July 11, 2006


Why I'm an American ( Ruben Navarrette, 2 July 2006, RCP)

Just in time for the Fourth of July, a reader sends along this charming query: "Are you an American?''
I don't take offense. I assume this has nothing to do with the fact that I'm Hispanic, or that I often defend immigrants (legal and otherwise) against scapegoating, ignorance and bigotry. I figure this guy is just taking a survey...
Well, put me down as a "yes.'' I am an American -- a brown-skinned, Spanish-surnamed Yankee Doodle Dandy...
I'm an American because my sympathies lie with the little guy (especially when he is being pushed around by the big guy) and because I won't stomach bullies, foreign or domestic. The country is most righteous when it defends the underdog and shows the world how to be tough and compassionate at the same time...
I'm an American because I'm convinced that U.S. law exists to protect the rights of minorities -- racial, religious, those with a particular sexual preference, etc. -- because the majority can protect itself. And because I believe that institutions, if left unwatched, would often roll back hard-earned gains in civil rights...
I'm an American because I believe that the future belongs to the bold, the optimistic and the hardworking. And because I'm convinced that -- despite the insistence by some that sinister forces are undermining America's poor and middle class -- the direction of our lives is in our own hands.

America's First Modern President (Ruben Navarrette, 9 July 2006)
Nearly 100 years after leaving office, Theodore Roosevelt is more popular than ever. While biographers in his day sneered at him as a showman who was all talk and no action, he is now seen as one of America's most consequential presidents...
Worshiped by fellow Republicans such as Sen. John McCain of Arizona, Roosevelt is also admired by Democrats. Bill Clinton kept a bust of T.R. on his desk in the Oval Office...
Personally, I've always thought that the public's fascination with Teddy Roosevelt had a lot to do with his maverick ways. Elected with the support of the business community, he broke up unfair monopolies and pushed for food inspection and workplace safety laws. A hero for his exploits leading the Rough Riders in the Spanish-American War, he was also the first American to be awarded the Nobel Peace Prize for helping end the Russo-Japanese War. And although he came into office at a time when the United States was expanding and amassing great wealth, he made his mark as an environmentalist and conservationist determined to preserve natural resources so as not to -- as he said -- "rob, by wasteful use, the generations that come after us."...
Some of his thinking led him onto dangerous ground. According to Murphy, Roosevelt developed a concern over "race suicide'' -- the idea that, if the older-stock Americans didn't keep pace with the birthrates of, say, Irish Catholic immigrants, the privileged class could meet its demise...
Many historians agree that Roosevelt invented the modern presidency, where the man shapes the office and not the other way around. It didn't hurt that he had a legendary enthusiasm for life. As T.R. noted at one point, "While president, I have been president -- emphatically'"..
Rove picks up on that thread, writing that Roosevelt's life was "characterized by passion and zest and a drive to achieve great things.''...
I get it now. In that respect, T.R. was the very embodiment of America -- not just in his time, but for all time. It's no wonder that one still can't get enough of the other.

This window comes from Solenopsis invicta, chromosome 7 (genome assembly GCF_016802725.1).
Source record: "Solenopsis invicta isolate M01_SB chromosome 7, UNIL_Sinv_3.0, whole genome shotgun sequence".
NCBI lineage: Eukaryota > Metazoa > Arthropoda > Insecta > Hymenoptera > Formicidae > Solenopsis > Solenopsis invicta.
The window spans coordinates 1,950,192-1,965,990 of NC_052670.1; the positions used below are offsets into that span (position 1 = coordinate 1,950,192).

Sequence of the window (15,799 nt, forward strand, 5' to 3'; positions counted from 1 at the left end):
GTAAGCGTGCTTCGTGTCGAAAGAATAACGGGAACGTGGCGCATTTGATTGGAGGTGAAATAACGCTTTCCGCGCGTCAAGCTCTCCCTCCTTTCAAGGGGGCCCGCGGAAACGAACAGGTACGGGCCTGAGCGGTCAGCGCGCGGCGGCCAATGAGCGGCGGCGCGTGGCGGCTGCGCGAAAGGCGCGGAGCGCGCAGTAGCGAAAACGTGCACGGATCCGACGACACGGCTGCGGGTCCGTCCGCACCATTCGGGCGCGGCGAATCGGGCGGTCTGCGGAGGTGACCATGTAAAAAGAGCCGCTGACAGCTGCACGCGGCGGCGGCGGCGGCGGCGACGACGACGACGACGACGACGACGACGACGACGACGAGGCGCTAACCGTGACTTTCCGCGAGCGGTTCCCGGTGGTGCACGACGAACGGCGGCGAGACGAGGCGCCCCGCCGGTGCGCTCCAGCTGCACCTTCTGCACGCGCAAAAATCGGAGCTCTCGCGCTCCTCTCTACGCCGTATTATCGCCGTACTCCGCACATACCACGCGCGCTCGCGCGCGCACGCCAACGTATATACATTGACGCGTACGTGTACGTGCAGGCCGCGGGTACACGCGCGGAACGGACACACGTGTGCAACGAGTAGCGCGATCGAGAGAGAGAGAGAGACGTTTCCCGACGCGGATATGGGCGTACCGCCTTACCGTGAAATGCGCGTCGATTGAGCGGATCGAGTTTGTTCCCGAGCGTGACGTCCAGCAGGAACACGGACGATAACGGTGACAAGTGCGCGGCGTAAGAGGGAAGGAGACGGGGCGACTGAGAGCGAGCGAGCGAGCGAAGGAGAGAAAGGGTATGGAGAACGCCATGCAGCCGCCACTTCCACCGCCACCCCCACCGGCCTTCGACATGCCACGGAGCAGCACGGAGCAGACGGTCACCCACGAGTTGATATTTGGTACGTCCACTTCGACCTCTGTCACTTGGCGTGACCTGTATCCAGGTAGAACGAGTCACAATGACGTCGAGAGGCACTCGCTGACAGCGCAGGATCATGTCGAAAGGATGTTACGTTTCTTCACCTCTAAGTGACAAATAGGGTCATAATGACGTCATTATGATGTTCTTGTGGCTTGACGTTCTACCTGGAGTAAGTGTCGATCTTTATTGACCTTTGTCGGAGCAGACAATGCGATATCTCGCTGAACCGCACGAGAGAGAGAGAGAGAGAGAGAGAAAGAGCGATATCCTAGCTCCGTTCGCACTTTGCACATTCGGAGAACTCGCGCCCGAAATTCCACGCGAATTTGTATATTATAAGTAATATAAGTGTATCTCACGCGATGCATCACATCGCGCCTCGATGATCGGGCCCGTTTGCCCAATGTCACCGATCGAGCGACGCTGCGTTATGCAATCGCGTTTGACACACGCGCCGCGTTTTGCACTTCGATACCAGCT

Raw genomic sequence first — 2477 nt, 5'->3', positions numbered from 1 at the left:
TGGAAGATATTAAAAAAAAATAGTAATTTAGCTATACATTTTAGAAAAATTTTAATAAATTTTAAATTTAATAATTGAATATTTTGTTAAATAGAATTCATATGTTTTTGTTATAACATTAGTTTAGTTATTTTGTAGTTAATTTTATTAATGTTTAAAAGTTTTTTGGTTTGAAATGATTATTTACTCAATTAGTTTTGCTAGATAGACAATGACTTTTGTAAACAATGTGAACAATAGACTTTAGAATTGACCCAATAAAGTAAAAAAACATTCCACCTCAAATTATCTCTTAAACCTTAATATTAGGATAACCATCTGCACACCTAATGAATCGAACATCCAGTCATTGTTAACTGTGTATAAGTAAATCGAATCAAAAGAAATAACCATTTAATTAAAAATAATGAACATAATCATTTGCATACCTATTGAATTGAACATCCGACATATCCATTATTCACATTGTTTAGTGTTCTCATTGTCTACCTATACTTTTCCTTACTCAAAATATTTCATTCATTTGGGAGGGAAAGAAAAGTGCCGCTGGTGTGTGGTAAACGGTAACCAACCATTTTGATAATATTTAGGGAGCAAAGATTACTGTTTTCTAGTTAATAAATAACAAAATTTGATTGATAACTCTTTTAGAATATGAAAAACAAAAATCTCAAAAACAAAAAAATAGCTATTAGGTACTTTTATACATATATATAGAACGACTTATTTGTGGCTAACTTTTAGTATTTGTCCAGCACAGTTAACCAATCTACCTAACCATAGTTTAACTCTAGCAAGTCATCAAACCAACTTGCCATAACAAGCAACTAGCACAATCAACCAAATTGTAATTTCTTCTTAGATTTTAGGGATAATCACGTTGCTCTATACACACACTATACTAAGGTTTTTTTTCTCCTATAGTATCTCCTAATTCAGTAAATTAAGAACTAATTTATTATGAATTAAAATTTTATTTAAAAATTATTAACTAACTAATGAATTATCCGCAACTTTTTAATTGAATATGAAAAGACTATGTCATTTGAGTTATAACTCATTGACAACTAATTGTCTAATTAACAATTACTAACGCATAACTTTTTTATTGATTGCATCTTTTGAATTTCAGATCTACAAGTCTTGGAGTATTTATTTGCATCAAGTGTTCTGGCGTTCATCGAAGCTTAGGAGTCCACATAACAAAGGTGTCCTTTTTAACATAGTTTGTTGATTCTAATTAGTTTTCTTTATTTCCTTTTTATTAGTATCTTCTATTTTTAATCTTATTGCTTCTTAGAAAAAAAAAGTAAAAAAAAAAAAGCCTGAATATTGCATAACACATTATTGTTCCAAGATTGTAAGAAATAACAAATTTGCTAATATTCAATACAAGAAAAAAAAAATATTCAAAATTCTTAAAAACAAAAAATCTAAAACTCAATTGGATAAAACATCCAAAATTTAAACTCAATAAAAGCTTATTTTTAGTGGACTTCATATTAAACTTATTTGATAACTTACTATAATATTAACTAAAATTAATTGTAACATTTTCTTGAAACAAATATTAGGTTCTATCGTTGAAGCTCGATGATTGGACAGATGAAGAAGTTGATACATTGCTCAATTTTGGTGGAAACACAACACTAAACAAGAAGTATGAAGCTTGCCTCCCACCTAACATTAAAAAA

Navarette seems to embody the "Hispanic" voter we all hear so much about. There is much to admire about his optimistic can-do spirit and the generosity of his soul. His realization that T.R.'s powerful appeal comes from his passion, zest and "drive to achieve" is simply wonderful. I wish I had written such a great summary of what it means to be American. The problem is that underpinning his world-view is a deep distrust of the majority culture or what some might call "white America". The inescapable implication of his writing is that what he truly loves about this country is fragile and has had to be wrested from those in power (the majority or more simlpy, whites). Obviously, most people around here believe this to be an egregious misreading of history, but it is that opinion we as conservatives need to correct if "brown America" is going to turn red rather than blue.

Posted by Pepys at July 11, 2006 5:07 PM

Let's face it. Anglo immigrants expropriated 65% of the U.S. from the Indians, and 20% from the Mexicans and Spanish. (The 15% that is Alaska we bought fair and square.)

So, the Anglos forcibly took 85% of the U.S. from Navarrette's ancestors. Other than that, the dude's got no legitimate bitch.

We can talk about superior cultures and institutions until the chickens come home to roost, but we need to acknowledge these other self-evident truths. That is, if we really want to understand the Hispanic presence in American politics. Last time I looked at a map, the Mississippi was still not de Nile.

Posted by: ghostcat at July 11, 2006 9:28 PM

No. We (whities) do not have to get it. They do.

Otherwise they will always be the pathetic pawns of those that would turn them into victims.

If they wish to be men they must act as men.

Posted by: Earl Sutherland at July 11, 2006 9:55 PM

We Anglos are well on our way to minority status.

Posted by: ghostcat at July 11, 2006 10:11 PM

So, the Anglos forcibly took 85% of the U.S. from Navarrette's ancestors

Most of his "ancestors" east of the Applicachians assimilated volunatarily. Other large parts of this country were empty because even the Indians didn't want it or know what to do with it, or it was occupied by the losers in their wars. And whenever given a chance, from King Phillip's War to the "5 Civilized Tribes" joing the Confederate side in War Between the States, the Indians love of large scale fighting kept them meddling in European wars with an uncanny knack of choosing the losing side, and usually committing some of the worst atrocities in the process. White folk had good reason to hate a group who sided with the enemy and committed "war crimes" for sport. Cite any 17th to 19th century war where the loser didn't hand over territory to the victor. They didn't have their land "stolen", they threw it away.

Mexico controled the southwest less than three decades, even less for Texas, and no Mexican ever set foot in the areas now called Nevada and Utah. Any claim it had came from Spain "stealing" Mexico from the bloody Aztec Empire, which itself enslaved as much as it possibly could, and the boundary set in 1819 between the US and Spain. California would have gone the way of Texas given another decade, as Los Californios, having slaughtered the indiginous Indians, held Cuidad de Mexico in the highest disregard. If anything, getting beat by the US kept Mexico from splintering the way Los Estados Unidos de America Central did a few decades earlier. (For example, in 1851 the Yucatan, having declared itself neutral in the recent war, asked to be annexed to the US.)

(The 15% that is Alaska we bought fair and square.)